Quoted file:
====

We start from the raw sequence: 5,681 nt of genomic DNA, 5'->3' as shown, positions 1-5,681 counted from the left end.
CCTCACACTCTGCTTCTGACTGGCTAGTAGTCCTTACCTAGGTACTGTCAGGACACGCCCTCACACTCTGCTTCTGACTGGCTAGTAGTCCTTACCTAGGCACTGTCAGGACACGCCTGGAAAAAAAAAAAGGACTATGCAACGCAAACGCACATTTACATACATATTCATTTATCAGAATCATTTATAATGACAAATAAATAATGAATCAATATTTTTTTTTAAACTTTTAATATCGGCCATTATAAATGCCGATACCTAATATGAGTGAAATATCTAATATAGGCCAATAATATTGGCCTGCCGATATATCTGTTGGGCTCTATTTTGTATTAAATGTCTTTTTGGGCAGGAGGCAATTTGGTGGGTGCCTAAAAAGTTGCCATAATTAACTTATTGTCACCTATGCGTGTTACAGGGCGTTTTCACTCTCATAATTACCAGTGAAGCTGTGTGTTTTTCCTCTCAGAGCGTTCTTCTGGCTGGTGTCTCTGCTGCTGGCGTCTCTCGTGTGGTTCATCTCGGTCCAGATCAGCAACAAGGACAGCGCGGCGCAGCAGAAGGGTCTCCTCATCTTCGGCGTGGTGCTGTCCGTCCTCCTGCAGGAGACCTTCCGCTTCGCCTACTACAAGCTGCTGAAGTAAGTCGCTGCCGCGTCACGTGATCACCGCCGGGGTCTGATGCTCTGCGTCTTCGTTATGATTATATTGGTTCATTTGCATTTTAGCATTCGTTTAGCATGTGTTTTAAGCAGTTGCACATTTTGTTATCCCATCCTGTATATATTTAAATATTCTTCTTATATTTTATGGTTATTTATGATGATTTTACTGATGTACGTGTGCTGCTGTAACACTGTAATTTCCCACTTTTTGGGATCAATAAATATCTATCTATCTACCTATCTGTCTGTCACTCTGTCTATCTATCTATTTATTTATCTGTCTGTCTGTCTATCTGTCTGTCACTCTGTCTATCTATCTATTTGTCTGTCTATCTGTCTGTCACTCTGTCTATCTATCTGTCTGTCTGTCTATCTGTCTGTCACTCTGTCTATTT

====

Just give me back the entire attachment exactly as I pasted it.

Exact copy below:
We start from the raw sequence: 5,681 nt of genomic DNA, 5'->3' as shown, positions 1-5,681 counted from the left end.
CCTCACACTCTGCTTCTGACTGGCTAGTAGTCCTTACCTAGGTACTGTCAGGACACGCCCTCACACTCTGCTTCTGACTGGCTAGTAGTCCTTACCTAGGCACTGTCAGGACACGCCTGGAAAAAAAAAAAGGACTATGCAACGCAAACGCACATTTACATACATATTCATTTATCAGAATCATTTATAATGACAAATAAATAATGAATCAATATTTTTTTTTAAACTTTTAATATCGGCCATTATAAATGCCGATACCTAATATGAGTGAAATATCTAATATAGGCCAATAATATTGGCCTGCCGATATATCTGTTGGGCTCTATTTTGTATTAAATGTCTTTTTGGGCAGGAGGCAATTTGGTGGGTGCCTAAAAAGTTGCCATAATTAACTTATTGTCACCTATGCGTGTTACAGGGCGTTTTCACTCTCATAATTACCAGTGAAGCTGTGTGTTTTTCCTCTCAGAGCGTTCTTCTGGCTGGTGTCTCTGCTGCTGGCGTCTCTCGTGTGGTTCATCTCGGTCCAGATCAGCAACAAGGACAGCGCGGCGCAGCAGAAGGGTCTCCTCATCTTCGGCGTGGTGCTGTCCGTCCTCCTGCAGGAGACCTTCCGCTTCGCCTACTACAAGCTGCTGAAGTAAGTCGCTGCCGCGTCACGTGATCACCGCCGGGGTCTGATGCTCTGCGTCTTCGTTATGATTATATTGGTTCATTTGCATTTTAGCATTCGTTTAGCATGTGTTTTAAGCAGTTGCACATTTTGTTATCCCATCCTGTATATATTTAAATATTCTTCTTATATTTTATGGTTATTTATGATGATTTTACTGATGTACGTGTGCTGCTGTAACACTGTAATTTCCCACTTTTTGGGATCAATAAATATCTATCTATCTACCTATCTGTCTGTCACTCTGTCTATCTATCTATTTATTTATCTGTCTGTCTGTCTATCTGTCTGTCACTCTGTCTATCTATCTATTTGTCTGTCTATCTGTCTGTCACTCTGTCTATCTATCTGTCTGTCTGTCTATCTGTCTGTCACTCTGTCTATTT